However, I felt this film was about much more than this and the full spectrum of other engaging topics it covered such as race, 9/11, music, children’s TV, and Fred Roger’s hidden traits and trajectory. At the heart of the matter is the matter of the heart–and the heart of this film is about how Rogers opened the hearts of virtually every child and adult he met. In the process of our own hearts are opened and what seems to be a documentary screening experience is transformed into worshipping within a temple.

Toward that end, I felt that the total strangers that I was watching the film with became solidified as if family. We all applauded at the end and many sat in silence. My wife and I could not restrain tears more than once and these were not due to the tear-jerking antics of maudlin and manipulative Hollywood melodramas. These tears were induced by the sustained moments of penetrating truth and profound genuineness whether spoken by children or adults.

Fred Rogers found a way to drop the mask and be an authentic expression of Divine spirit which drew forth the best from all those he interviewed. He loved silence and thus created space for others to come forth rather than jamming their wavelength with verbosity and pomposity. He seemed genuinely interested in each person with whom he spoke and he could maintain such interest long past the breaking point for most of us.

Indeed he made every child (and person) feel special. His stage manager reveals how it would be natural for most media professionals to want to have some of the children who were trouble-makers, especially the “spoiled brats”, to leave the studio. But Fred Rogers included everyone and made even the most difficult children feel special and loved. He not only reached them but he inspired civil behavior and he motivated positive change. Literally, thousands of children thanked him for his inspiration years later when they were teens and adults.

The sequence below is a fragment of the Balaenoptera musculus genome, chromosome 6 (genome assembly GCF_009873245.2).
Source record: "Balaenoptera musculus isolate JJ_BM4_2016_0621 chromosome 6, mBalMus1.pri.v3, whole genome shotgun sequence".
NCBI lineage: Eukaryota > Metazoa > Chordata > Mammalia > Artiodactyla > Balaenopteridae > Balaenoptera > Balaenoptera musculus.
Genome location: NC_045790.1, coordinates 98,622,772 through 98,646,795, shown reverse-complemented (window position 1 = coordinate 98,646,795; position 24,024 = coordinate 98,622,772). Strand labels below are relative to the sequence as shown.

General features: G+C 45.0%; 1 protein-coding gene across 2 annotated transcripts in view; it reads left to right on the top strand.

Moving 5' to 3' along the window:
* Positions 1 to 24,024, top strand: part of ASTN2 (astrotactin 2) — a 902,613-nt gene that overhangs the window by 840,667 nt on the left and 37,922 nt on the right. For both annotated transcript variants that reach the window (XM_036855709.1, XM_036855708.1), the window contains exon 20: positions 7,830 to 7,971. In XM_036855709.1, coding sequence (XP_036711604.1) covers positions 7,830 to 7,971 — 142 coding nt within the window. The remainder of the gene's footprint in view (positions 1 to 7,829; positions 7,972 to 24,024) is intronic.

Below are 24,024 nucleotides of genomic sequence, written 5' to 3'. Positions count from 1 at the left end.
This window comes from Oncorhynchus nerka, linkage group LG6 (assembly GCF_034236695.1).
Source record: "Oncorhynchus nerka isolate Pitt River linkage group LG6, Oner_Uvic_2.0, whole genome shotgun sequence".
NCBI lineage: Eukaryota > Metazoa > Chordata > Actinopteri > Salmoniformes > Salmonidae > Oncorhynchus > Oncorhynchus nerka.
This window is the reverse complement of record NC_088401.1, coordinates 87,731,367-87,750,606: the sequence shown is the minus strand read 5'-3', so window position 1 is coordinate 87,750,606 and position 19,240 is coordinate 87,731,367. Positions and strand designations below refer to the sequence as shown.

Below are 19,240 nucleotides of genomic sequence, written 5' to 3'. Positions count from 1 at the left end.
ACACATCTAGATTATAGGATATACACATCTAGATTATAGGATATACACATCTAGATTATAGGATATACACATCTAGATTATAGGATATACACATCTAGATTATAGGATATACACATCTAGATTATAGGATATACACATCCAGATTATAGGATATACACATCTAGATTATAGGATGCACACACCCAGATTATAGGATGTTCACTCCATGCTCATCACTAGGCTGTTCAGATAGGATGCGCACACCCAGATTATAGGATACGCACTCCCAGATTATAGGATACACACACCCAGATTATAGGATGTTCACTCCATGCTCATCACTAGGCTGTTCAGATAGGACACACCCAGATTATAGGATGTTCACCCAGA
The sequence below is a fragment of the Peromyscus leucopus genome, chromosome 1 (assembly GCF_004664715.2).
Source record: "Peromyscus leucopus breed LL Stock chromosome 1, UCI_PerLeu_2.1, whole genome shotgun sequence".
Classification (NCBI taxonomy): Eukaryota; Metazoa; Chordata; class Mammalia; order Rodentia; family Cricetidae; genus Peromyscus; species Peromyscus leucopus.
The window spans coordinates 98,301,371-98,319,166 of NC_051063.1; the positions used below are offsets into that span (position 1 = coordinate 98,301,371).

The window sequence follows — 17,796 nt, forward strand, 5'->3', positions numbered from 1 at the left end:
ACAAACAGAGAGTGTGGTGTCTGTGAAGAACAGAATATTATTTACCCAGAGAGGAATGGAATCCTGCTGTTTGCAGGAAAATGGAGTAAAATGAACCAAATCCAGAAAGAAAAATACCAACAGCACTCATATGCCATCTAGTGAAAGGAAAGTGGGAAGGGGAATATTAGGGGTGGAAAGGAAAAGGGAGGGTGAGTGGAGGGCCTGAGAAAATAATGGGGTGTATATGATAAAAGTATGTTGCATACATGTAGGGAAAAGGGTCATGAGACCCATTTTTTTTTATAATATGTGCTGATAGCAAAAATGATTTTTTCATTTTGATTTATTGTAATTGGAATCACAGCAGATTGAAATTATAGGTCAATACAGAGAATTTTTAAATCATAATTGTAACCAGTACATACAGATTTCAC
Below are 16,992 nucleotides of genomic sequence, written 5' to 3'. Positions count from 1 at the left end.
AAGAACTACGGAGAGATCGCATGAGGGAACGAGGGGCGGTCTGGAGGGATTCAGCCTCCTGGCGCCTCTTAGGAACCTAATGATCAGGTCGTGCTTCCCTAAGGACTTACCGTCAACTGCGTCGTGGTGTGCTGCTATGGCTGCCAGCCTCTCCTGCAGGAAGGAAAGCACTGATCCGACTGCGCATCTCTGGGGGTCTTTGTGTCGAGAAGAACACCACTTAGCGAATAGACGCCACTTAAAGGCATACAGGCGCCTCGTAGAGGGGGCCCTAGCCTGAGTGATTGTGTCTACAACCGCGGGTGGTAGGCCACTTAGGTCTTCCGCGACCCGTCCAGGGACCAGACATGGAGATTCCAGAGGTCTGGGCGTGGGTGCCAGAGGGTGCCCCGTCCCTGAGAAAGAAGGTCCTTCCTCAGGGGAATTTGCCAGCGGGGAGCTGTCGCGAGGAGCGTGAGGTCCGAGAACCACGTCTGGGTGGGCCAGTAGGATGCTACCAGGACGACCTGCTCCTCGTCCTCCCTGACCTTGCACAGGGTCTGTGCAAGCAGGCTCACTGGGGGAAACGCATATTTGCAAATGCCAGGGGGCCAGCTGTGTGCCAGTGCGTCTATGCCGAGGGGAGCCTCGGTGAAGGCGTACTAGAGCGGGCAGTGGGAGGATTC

Although I am not into hero worship, I could not help but feel I was watching something like a second-coming of Jesus, or the Buddha, or Lao-Tzu or another spiritual leader disguised as an ordinary children’s storyteller–a sheep in worker bee’s clothing. Bible verses such as “suffer the little children to come unto me” and “blessed are the peacemakers” entered my head as I watched the film. I also thought of the Tao’s simple harmony with the flow of life as I watched Rogers exemplify tranquility, non-resistance, fluidity, and humility.

Because he was so gentle and fey, if not fay, Mr. Rogers was sometimes written off as a flake or a fake since no one could possibly be that saintly. And yet, despite his humanness, the off-camera Rogers is revealed to be much the same as his TV image–inclusive, non-judgmental, generous, and above all loving.

Indeed the film is a love letter to children of all ages and an expansion of the spiritual command to “love your neighbor” and in this case, your neighborhood. It is filmed for folk of all ages and stages and far more than a tribute or biopic. Like the other great spiritual classics, Won’t You Be My Neighbor? is not just a celebration of one life, but the expression of the One Life that we all share–and an invitation to share it deeply with others.

You are the Medium That Matters

Throughout the two dozen “Media That Matter” blogs that have been published over the past two years, I have written about the media that we consume. But what about the media that we create? Although I have sought to point toward literally dozens of examples of elevating media in most formats, these are all films, songs, photos, programs, websites, etc., made by other people. What if we switch our mode of action from the consumer to the creator?